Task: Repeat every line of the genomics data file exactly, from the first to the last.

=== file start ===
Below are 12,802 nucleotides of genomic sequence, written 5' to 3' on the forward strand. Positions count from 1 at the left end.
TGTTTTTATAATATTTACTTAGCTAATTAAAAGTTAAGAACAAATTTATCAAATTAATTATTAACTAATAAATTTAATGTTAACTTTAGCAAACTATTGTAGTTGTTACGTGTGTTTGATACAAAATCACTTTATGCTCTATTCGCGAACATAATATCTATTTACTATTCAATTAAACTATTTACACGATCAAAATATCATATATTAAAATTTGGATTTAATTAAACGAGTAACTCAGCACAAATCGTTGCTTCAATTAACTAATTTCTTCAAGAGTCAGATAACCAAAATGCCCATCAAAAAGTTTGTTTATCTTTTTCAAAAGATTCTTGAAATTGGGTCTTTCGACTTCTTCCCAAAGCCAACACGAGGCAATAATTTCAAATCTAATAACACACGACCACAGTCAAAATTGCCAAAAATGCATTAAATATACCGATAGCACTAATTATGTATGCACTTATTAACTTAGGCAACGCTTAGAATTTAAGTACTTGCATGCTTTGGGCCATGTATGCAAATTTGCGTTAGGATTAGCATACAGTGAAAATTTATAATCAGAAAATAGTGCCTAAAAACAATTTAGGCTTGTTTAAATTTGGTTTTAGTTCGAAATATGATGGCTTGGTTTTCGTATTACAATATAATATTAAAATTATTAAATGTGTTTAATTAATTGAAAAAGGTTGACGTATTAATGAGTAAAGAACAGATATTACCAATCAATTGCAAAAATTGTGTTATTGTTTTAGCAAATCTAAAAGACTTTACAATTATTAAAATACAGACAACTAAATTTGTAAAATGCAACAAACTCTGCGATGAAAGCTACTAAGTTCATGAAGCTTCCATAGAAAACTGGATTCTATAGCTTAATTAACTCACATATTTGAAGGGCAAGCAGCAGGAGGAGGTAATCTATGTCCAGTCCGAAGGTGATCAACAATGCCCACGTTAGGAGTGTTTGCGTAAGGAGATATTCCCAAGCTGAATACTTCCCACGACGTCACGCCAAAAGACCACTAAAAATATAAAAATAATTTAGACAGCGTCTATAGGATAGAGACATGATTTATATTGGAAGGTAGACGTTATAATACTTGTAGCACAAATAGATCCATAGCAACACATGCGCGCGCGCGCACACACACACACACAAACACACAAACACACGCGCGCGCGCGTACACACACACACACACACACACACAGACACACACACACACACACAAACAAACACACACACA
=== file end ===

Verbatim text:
Below are 12,802 nucleotides of genomic sequence, written 5' to 3' on the forward strand. Positions count from 1 at the left end.
TGTTTTTATAATATTTACTTAGCTAATTAAAAGTTAAGAACAAATTTATCAAATTAATTATTAACTAATAAATTTAATGTTAACTTTAGCAAACTATTGTAGTTGTTACGTGTGTTTGATACAAAATCACTTTATGCTCTATTCGCGAACATAATATCTATTTACTATTCAATTAAACTATTTACACGATCAAAATATCATATATTAAAATTTGGATTTAATTAAACGAGTAACTCAGCACAAATCGTTGCTTCAATTAACTAATTTCTTCAAGAGTCAGATAACCAAAATGCCCATCAAAAAGTTTGTTTATCTTTTTCAAAAGATTCTTGAAATTGGGTCTTTCGACTTCTTCCCAAAGCCAACACGAGGCAATAATTTCAAATCTAATAACACACGACCACAGTCAAAATTGCCAAAAATGCATTAAATATACCGATAGCACTAATTATGTATGCACTTATTAACTTAGGCAACGCTTAGAATTTAAGTACTTGCATGCTTTGGGCCATGTATGCAAATTTGCGTTAGGATTAGCATACAGTGAAAATTTATAATCAGAAAATAGTGCCTAAAAACAATTTAGGCTTGTTTAAATTTGGTTTTAGTTCGAAATATGATGGCTTGGTTTTCGTATTACAATATAATATTAAAATTATTAAATGTGTTTAATTAATTGAAAAAGGTTGACGTATTAATGAGTAAAGAACAGATATTACCAATCAATTGCAAAAATTGTGTTATTGTTTTAGCAAATCTAAAAGACTTTACAATTATTAAAATACAGACAACTAAATTTGTAAAATGCAACAAACTCTGCGATGAAAGCTACTAAGTTCATGAAGCTTCCATAGAAAACTGGATTCTATAGCTTAATTAACTCACATATTTGAAGGGCAAGCAGCAGGAGGAGGTAATCTATGTCCAGTCCGAAGGTGATCAACAATGCCCACGTTAGGAGTGTTTGCGTAAGGAGATATTCCCAAGCTGAATACTTCCCACGACGTCACGCCAAAAGACCACTAAAAATATAAAAATAATTTAGACAGCGTCTATAGGATAGAGACATGATTTATATTGGAAGGTAGACGTTATAATACTTGTAGCACAAATAGATCCATAGCAACACATGCGCGCGCGCGCACACACACACACACAAACACACAAACACACGCGCGCGCGCGTACACACACACACACACACACACACAGACACACACACACACACACAAACAAACACACACACA